FAIRVIEW HEIGHTS, Ill. (KMOV) – A closed coal mine in Fairview Heights is causing an ice rink to sink and the ice to crack. Illinois state investigators said they cannot tell if the ground will continue to sage.

One end of the building is now 22 inches higher than the other. And the ground is sagging a section of earth about two football fields long.

The ice rink sits about 50 yards away from an apartment complex. But one expert looking into the mine subsidence says it may be out of danger.

“This particular subsidence event is only impacting this property as far as I can tell,” said Bob Gibson with the Department of Natural Resources.

Gibson said there’s still a lot of work to be done, and there is the possibility the problem could spread.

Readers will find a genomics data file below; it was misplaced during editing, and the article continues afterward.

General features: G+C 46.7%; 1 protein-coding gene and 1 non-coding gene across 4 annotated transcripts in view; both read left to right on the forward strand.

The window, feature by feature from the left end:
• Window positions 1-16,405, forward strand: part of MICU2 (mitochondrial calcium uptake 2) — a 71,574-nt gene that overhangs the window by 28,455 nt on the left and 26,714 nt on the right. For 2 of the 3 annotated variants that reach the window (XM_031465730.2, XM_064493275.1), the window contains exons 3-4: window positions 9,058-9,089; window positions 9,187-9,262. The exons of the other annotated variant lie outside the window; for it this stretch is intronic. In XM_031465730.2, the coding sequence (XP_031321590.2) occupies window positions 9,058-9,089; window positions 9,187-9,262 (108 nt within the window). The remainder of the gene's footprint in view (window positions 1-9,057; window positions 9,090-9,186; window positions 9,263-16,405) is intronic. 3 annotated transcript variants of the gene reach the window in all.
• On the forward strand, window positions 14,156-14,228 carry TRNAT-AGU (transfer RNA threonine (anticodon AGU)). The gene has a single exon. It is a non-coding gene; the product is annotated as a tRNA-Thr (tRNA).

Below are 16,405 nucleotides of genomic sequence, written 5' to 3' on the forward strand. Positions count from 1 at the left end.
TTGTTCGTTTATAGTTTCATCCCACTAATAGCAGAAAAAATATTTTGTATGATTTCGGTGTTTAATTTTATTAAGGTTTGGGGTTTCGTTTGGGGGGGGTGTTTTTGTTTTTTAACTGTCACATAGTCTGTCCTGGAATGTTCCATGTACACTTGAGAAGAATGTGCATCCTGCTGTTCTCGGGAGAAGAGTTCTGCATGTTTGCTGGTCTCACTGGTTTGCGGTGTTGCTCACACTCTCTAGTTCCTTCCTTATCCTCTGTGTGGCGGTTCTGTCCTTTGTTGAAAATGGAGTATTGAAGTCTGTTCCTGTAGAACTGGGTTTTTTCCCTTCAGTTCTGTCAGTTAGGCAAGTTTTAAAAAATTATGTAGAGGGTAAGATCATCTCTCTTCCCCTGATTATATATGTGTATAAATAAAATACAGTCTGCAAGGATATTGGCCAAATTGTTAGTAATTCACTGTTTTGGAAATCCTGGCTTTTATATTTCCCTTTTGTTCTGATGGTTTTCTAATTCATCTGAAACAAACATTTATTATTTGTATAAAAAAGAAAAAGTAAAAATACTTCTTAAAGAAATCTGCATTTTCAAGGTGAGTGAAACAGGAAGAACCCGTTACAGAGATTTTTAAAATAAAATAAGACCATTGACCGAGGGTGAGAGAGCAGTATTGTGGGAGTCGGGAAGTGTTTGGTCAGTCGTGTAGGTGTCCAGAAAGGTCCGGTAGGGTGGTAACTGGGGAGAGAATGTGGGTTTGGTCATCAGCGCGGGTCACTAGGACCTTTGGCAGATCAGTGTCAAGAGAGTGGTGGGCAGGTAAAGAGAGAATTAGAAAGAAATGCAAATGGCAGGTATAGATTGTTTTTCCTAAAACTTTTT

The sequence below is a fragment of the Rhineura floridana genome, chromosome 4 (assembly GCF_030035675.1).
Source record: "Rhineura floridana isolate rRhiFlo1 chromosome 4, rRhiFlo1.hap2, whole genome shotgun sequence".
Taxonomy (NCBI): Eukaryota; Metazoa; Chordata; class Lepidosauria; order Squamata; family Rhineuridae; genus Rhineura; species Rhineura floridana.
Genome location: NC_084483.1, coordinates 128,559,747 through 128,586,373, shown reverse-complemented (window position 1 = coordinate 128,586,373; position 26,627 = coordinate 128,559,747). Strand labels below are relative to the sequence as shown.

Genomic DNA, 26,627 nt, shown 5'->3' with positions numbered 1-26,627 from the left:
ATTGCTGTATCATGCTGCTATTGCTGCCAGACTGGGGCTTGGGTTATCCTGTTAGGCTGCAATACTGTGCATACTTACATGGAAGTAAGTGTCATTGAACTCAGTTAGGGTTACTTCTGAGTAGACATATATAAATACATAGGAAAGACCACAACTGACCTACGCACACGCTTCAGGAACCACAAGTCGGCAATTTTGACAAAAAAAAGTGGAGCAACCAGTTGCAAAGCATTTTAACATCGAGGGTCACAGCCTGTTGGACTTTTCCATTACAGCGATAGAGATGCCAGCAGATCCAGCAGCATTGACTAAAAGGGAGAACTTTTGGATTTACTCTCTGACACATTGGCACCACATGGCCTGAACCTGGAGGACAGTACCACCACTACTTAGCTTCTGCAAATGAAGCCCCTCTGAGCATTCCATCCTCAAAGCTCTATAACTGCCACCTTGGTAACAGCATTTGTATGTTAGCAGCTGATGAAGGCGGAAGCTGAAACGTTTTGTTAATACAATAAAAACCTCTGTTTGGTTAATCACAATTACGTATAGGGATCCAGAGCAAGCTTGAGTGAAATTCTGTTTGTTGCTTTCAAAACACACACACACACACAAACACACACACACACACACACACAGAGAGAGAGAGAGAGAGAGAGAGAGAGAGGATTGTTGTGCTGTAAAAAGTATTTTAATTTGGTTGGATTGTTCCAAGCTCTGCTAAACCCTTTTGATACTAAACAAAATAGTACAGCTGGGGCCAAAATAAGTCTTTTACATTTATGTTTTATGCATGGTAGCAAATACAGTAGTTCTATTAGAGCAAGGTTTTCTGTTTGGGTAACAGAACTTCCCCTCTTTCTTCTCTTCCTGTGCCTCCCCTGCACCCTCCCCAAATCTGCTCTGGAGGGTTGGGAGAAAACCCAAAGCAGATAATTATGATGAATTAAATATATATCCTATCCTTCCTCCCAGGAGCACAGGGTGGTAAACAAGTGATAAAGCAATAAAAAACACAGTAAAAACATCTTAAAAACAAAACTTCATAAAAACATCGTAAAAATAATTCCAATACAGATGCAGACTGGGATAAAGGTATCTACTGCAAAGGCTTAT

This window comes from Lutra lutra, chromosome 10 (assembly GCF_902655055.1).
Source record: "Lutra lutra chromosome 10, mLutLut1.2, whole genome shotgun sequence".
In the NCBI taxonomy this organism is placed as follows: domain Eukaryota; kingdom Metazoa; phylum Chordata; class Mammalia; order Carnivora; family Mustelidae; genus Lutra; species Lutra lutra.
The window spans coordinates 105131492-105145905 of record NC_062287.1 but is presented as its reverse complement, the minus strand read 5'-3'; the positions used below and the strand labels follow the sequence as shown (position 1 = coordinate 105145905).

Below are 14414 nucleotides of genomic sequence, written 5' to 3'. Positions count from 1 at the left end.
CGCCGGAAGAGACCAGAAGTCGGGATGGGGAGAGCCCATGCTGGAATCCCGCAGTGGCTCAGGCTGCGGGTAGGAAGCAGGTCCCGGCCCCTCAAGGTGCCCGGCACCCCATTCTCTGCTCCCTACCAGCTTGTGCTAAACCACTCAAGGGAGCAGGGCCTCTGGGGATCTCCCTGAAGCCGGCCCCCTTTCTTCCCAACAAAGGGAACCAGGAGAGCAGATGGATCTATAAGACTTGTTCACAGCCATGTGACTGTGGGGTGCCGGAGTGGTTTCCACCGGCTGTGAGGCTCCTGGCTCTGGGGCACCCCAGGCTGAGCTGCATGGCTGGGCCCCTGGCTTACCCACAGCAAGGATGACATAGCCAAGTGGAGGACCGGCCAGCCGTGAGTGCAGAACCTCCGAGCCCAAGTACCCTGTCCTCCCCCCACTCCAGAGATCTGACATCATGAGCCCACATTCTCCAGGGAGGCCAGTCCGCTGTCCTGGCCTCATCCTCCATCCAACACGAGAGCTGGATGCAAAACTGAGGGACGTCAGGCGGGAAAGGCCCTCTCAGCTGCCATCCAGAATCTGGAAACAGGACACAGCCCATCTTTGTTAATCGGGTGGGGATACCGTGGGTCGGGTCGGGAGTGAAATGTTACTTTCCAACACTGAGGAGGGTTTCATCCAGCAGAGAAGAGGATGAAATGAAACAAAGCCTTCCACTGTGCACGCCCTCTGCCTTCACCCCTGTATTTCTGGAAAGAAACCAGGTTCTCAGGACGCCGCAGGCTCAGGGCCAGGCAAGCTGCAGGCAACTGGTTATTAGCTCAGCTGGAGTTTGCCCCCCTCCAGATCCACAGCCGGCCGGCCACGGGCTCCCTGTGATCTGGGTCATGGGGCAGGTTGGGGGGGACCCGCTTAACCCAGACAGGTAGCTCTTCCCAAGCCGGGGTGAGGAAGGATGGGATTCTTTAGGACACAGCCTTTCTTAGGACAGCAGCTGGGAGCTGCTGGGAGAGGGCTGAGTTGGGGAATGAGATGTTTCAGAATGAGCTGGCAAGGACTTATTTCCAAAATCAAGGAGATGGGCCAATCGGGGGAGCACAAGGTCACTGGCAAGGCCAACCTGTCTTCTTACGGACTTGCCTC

The Department of Natural Resources says 840,000 acres have been undermined for coal and other minerals. Of that number, 178,000 acres of homes and business sit on land that’s been undermined.

Much of the Metro East sits over a potential trouble spot.

One problem the state has faced is that the maps of the mines were not always accurate.

Gibson says he knows the ground under the ice rink was known as the “St. Louis and O’Fallon Number Two Mine.” It operated nearly 50 years until 1954, and is 150-feet deep.

Officials say they will continue to monitor whether the apartment complex is in any danger.

But they said any spread would likely be eastward, which is an open field.

Click here to visit a website where you can type in your address and see if your neighborhood is over a mine.

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